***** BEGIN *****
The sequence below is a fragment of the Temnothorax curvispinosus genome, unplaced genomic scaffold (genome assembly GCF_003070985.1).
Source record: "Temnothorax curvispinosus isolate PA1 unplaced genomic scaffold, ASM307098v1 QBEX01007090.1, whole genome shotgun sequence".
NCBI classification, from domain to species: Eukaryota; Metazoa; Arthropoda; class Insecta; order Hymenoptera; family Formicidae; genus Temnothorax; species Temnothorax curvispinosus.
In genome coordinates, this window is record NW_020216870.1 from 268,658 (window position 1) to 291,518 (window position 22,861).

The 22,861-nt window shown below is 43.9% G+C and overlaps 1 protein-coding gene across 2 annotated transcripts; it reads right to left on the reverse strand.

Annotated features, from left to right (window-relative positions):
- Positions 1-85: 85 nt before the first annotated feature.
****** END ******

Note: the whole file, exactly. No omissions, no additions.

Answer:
The sequence below is a fragment of the Temnothorax curvispinosus genome, unplaced genomic scaffold (genome assembly GCF_003070985.1).
Source record: "Temnothorax curvispinosus isolate PA1 unplaced genomic scaffold, ASM307098v1 QBEX01007090.1, whole genome shotgun sequence".
NCBI classification, from domain to species: Eukaryota; Metazoa; Arthropoda; class Insecta; order Hymenoptera; family Formicidae; genus Temnothorax; species Temnothorax curvispinosus.
In genome coordinates, this window is record NW_020216870.1 from 268,658 (window position 1) to 291,518 (window position 22,861).

The 22,861-nt window shown below is 43.9% G+C and overlaps 1 protein-coding gene across 2 annotated transcripts; it reads right to left on the reverse strand.

Annotated features, from left to right (window-relative positions):
- Positions 1-85: 85 nt before the first annotated feature.